Who should do BSE?
Breast Cancer does not discriminate and has been known to affect even very young women.
- All women should begin practising BSE from an early age and ensure that it is a regular habit by the age of 25, especially if there is a family history of breast cancer. It is however, more common to find abnormalities over the age of 35.
- You should continue to do BSE throughout your life, as there is more risk of getting breast cancer as you
When should I check my breasts?
- Check your breasts once every month.
- BSE should be practiced at the same time every month. The best time is a couple of days after the end of your period, when your breasts are less tender or lumpy.
- If you no longer have periods choose a particular day such as the first day of each month to check.
A Guide to Breast Self Examination (BSE)
By doing BSE, you get to know how your breasts look and feel so you can see any changes that may appear. BSE is one way
LOOK IN THE MIRROR
Undress to the waist. Stand in front of a mirror in good light.
Get to know what your breasts usually look like so you can then see any changes that may appear.
What do I look for?
- Changes in the size and shape of your breasts.
- Any dimpling or puckering of the skin.
- Anything different about the nipple
Raise your arms above your head and
HOW TO CHECK YOUR BREASTS
Use the flat part of your fingers, not your fingertips, to feel each part of your breast. At each part you feel, circle firmly with the flat of your hand.
Check the whole area of the breast as shown in the picture to the right
Imagine a clock face on your breast. Begin at the midnight position at the outside edges of your breast and slowly circle inward. Cover the whole breast area, finishing with your nipple. Check your nipple. Behind your nipple there should be a little hollow. Then check right up into your armpit.
Feel your breasts
If you have smaller breasts you may find it easier to check them in the shower or standing in front of a mirror.
If you have larger breasts you might find it easier to lie down to check them.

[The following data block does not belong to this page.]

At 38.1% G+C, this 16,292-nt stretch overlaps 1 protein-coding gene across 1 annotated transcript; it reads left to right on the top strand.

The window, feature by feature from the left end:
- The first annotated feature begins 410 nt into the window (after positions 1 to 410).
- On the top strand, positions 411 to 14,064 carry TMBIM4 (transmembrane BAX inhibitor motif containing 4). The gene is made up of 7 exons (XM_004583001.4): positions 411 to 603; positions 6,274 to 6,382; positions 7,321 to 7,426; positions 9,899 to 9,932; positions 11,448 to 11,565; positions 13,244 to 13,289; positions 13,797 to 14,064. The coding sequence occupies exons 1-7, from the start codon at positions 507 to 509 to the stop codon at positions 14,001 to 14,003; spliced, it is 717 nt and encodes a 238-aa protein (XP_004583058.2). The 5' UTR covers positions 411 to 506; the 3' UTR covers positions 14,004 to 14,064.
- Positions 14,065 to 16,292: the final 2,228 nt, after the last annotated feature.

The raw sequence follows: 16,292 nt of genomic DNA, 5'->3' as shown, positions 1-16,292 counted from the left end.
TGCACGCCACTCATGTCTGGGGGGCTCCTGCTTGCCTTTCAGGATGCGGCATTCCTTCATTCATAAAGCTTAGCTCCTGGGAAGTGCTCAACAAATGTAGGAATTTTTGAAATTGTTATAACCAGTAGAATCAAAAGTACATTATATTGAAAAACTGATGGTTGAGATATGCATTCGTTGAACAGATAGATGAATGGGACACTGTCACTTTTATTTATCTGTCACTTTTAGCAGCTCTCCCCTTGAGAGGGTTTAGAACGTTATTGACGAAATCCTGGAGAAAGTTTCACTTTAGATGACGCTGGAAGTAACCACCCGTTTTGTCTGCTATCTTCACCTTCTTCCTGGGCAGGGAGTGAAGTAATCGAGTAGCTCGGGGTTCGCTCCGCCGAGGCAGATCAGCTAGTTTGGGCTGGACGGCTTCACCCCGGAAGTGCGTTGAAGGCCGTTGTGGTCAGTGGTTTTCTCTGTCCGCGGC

In the shower or standing in front of the mirror
To check your right breast, put your right hand behind your head. Use your left hand to check your right breast. Now put your other hand behind your head and check your other breast in the same way.
What do I check for?
- Lumps, even if they are painless.
- Thickening in your breast.
- Any discharge from your nipple.
- Any other changes.
This position flattens your breast and makes it easier to feel any changes.
Now put your other hand behind your head. Put the pillow or towel under your other shoulder, and check your other breast in the same way.
If you find a lump or changes in your breast.
It is normal to be concerned if you find lumps or changes in your breasts.
If you notice any changes you should see your doctor straight away. It is far better to have any changes checked than ignore something that might be cancer. Your doctor can reassure you that everything is all right, or refer you to a specialist for further tests.
Your doctor or women’s health nurse can give you more information about BSE.
- From age 25, or earlier if you have a family history, check your breasts once a month.
- If you are aged 40 or over, also see your doctor once a year for a breast examination.
- If you are 50 or over, also have a screening mammogram (breast x-ray) every two years. Call BreastScreen on 13 20 50 to arrange an appointment for a free screening mammogram.
- See your doctor immediately if you notice any changes in your breasts.
FOR FURTHER INFORMATION
- www.breastcare4women.com – Includes FREE BSE Monthly Reminders.
- BreastCancerBreast Cancer Information Service Phone: 13 11 20 (within Australia).
- The Cancer Council NSW – www.cancercouncil.com.au.
- National Breast Cancer Centre – www.nbcc.org.au.
- Mayo Clinic – How to Examine your Breasts: www.mayoclinic.com/home?id=HQ00880.
- Health A to Z – Detecting Breast Lumps: www.healthatoz.com/atoz/breast/breastdet.asp.